The decision was appealed, and the Ontario Court of Appeal then reinstated the communications law. What followed was a sexy tennis match of sorts, with the feds appealing to the Supreme Court of Canada to restore the other two laws. Bedford et al. then made the move to cross-appeal.

On June 13, the Supreme Court will hear the arguments in Attorney General of Canada v. Bedford, and the criminality of these activities will hopefully be abolished once and for all. Painstakingly slow progress is being made, but it’s progress nonetheless.

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But that still hasn’t stopped much of the judgment amongst the wider populace. We still live in a world of slut-shaming, where women in sex work are at least partially blamed for any harm that befalls them, and the system still doesn’t do nearly enough to help. (Statistics Canada found that between 1991 and 2004, 171 female sex workers were murdered in this country. A whopping 45 per cent of those cases went unsolved. What if they had been lawyers instead of sex workers?) Tearing down that judgment factor is a major goal for Janet, and one of the primary reasons she decided to take part in The Exposure Project.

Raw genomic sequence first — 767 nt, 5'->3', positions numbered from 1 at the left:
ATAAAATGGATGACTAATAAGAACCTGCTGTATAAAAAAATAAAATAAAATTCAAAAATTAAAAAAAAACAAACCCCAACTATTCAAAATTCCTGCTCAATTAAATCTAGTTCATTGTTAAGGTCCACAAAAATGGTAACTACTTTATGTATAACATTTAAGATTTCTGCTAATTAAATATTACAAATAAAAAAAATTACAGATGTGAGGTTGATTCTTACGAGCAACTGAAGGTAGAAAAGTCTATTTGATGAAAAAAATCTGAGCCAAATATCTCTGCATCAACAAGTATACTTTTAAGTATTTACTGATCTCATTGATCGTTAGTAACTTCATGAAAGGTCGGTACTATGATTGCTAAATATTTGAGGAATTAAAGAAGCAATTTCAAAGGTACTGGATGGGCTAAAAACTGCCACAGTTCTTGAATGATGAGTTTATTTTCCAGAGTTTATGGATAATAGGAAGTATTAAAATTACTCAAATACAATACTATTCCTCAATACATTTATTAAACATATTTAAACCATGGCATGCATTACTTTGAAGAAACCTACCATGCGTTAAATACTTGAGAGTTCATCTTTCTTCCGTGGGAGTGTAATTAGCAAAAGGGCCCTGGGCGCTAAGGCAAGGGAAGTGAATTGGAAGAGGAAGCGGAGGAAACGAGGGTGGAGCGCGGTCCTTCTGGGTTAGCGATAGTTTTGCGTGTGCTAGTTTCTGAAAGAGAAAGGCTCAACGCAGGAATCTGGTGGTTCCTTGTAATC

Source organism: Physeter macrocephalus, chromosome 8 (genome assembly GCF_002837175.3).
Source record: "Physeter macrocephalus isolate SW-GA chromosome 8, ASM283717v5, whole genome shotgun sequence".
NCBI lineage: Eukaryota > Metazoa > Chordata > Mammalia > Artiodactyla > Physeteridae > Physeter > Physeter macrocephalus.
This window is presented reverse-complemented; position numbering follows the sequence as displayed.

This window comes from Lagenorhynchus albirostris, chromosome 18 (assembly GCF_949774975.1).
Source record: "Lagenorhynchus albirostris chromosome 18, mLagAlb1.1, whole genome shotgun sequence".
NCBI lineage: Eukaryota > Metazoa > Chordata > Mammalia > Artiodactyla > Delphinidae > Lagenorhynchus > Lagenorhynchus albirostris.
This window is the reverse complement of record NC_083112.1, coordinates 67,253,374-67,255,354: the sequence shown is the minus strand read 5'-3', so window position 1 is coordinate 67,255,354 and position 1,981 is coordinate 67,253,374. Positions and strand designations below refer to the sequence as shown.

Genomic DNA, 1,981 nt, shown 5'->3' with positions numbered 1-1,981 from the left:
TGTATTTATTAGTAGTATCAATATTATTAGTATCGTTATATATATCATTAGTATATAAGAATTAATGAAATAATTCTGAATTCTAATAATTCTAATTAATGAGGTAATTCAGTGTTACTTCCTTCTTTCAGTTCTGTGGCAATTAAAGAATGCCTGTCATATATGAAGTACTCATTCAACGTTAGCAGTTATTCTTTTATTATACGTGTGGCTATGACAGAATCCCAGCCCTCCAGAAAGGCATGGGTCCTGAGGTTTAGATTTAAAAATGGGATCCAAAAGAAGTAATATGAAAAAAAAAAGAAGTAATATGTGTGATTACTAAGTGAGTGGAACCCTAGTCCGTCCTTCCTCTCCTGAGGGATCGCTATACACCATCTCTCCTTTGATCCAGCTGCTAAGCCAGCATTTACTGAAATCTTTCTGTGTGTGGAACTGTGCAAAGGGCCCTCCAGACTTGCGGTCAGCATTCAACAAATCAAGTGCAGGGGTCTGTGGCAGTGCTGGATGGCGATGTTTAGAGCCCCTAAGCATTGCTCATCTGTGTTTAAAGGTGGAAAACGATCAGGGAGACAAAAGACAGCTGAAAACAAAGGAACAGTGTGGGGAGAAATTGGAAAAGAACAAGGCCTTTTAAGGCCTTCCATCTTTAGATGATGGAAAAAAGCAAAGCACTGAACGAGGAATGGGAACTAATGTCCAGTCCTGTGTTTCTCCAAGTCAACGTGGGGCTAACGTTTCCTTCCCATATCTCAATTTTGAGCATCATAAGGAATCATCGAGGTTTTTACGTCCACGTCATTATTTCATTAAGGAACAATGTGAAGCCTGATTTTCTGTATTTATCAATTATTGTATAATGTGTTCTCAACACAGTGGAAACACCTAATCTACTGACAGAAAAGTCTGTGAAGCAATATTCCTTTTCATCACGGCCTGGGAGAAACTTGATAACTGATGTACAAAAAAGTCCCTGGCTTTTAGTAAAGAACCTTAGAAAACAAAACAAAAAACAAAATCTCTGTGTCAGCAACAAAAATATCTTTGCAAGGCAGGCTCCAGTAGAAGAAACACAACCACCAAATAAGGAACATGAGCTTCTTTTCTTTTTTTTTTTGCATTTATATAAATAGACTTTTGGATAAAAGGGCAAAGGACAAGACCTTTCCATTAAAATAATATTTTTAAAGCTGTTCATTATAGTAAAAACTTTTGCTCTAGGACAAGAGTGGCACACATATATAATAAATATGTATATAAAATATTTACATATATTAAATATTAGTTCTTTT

“It could be anybody. Don’t judge anybody. It could be your sister, mother, girlfriend, son. Some people choose to be in the industry. Some do it because of financial circumstances or sometimes by coercion.”

“I hope my photographs achieved the goal to educate the public on what’s going on in this community—visible and invisible.” The question of visibility came up with Kalish, as well. She told me it’s one of her goals to help educate people “about people who are deemed invisible in our city.”

“We really want to open up people’s eyes to the realities of this community, and what the streets of Toronto are really like.”

The results of the Exposure Project will be exhibited on Friday, May 31 at 7 p.m. at St. James Cathedral. Previously by Sarah Ratchford:

Why Doesn't the Justice System Take Rape Cases Seriously?